WORKS: The Rite of Spring; The Firebird Suite
PERFORMER: LSO New York PO/Leonard Bernstein
CATALOGUE NO: SMK 60694 ADD Reissue (1958)
Ashkenazy’s survey of Stravinsky’s early orchestral works provides a salutary reminder of the extraordinary changes in his style that occurred between the years 1907 and 1911. The E flat major Symphony is pure Glazunov with snatches of Tchaikovsky for good measure – a delightful work no doubt, but hardly one that suggests the composer of genius and originality that emerged in The Firebird. More overtly Stravinskian fingerprints crop up in the two orchestral showpieces composed between these works, though the indebtedness to Dukas and Scriabin is also self-evident.
Ironically Ashkenazy seems to be at his most convincing in the Symphony, encouraging the St Petersburg Philharmonic to play with urgency and enthusiasm throughout the work. He generates plenty of energy in Fireworks too, but the brief languorous middle section is too insipid. In the rarely recorded 1911 Firebird Suite which concludes with an incisive Infernal Dance, the orchestral playing is refined, although the ‘Dance of the Firebird’ needs to sound more mercurial.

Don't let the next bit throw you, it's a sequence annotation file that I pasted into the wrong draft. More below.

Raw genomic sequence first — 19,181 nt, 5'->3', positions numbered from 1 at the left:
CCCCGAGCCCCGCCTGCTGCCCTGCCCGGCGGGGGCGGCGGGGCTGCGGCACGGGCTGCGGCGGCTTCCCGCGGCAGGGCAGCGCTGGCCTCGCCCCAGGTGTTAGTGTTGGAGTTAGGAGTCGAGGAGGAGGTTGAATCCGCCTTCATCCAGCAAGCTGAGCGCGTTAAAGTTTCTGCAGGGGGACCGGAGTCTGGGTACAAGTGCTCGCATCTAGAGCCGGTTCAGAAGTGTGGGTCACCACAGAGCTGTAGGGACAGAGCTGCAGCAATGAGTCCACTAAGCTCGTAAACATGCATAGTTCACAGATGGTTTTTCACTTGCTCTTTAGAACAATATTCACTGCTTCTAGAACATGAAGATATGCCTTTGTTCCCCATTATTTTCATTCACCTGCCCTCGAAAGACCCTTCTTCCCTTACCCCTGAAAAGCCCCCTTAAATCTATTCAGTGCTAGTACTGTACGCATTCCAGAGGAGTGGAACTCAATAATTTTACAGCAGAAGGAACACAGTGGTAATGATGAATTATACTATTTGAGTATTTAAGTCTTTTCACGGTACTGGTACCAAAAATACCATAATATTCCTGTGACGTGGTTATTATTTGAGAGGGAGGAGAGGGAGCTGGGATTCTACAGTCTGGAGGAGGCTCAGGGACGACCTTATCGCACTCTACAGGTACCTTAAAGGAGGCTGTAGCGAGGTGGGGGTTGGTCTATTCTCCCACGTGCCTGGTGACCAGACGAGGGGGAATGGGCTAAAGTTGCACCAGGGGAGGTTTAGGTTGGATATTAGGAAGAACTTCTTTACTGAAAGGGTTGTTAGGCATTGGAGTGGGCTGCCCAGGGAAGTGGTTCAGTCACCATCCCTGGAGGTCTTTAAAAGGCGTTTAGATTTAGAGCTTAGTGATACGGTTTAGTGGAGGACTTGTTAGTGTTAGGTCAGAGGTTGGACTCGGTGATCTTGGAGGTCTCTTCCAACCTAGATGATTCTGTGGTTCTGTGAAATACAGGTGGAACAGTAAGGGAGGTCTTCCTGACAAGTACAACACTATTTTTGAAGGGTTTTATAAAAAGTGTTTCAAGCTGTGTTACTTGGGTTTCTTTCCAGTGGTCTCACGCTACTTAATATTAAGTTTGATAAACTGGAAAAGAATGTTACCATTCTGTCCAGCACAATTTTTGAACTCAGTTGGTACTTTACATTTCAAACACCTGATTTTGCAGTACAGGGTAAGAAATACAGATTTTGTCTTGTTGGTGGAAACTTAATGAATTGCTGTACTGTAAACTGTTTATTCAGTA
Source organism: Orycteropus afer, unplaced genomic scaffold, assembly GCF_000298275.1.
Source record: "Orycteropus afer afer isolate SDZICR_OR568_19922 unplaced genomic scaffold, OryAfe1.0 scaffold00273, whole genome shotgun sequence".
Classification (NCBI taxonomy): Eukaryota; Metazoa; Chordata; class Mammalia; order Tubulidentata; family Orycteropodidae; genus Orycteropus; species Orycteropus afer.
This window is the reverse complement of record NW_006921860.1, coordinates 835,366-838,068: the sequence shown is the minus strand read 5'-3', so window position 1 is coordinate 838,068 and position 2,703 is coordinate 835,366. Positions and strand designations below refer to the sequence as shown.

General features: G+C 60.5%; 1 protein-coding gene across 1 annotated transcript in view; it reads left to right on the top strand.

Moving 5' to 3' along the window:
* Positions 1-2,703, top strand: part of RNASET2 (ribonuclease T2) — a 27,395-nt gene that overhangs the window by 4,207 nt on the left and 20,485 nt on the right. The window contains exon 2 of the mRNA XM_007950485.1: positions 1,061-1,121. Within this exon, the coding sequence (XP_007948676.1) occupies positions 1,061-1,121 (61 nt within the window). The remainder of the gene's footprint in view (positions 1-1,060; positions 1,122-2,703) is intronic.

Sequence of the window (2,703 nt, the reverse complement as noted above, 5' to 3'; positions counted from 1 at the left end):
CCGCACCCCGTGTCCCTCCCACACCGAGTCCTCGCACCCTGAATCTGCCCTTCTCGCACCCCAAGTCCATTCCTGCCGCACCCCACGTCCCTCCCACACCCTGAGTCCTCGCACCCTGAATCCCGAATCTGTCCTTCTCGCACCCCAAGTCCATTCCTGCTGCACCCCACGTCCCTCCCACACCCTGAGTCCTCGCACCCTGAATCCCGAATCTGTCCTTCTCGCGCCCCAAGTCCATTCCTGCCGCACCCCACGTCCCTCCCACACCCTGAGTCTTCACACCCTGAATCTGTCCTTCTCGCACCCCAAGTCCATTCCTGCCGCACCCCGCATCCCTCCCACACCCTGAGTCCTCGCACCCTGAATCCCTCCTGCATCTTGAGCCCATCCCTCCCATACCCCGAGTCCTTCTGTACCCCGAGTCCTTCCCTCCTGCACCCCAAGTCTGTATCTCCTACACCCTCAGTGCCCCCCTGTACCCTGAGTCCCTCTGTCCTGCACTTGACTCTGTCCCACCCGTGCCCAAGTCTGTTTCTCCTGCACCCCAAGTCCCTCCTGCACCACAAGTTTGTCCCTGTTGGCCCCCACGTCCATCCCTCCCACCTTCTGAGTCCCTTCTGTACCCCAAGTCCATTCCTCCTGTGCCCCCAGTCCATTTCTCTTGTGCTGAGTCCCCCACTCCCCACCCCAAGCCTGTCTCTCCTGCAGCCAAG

The same section is much more nimble and airy in Leonard Bernstein’s performance, possibly because the American opts for the better-known 1919 Suite which uses a reduced orchestration. Unfortunately neither suite provides a satisfactory substitute for the full ballet as conducted by the composer (on Sony) or Ant·l Dorati (on Decca), and this feeling is compounded by the curious excision of a bridge passage between the Infernal Dance and the Lullaby in Bernstein’s recording. Nonetheless, despite unatmospheric sound and some strange balancing of textures , Bernstein delivers a brilliant account of the score and also inspires the LSO to playing of seismic intensity in the concluding section of the Rite of Spring. Erik Levi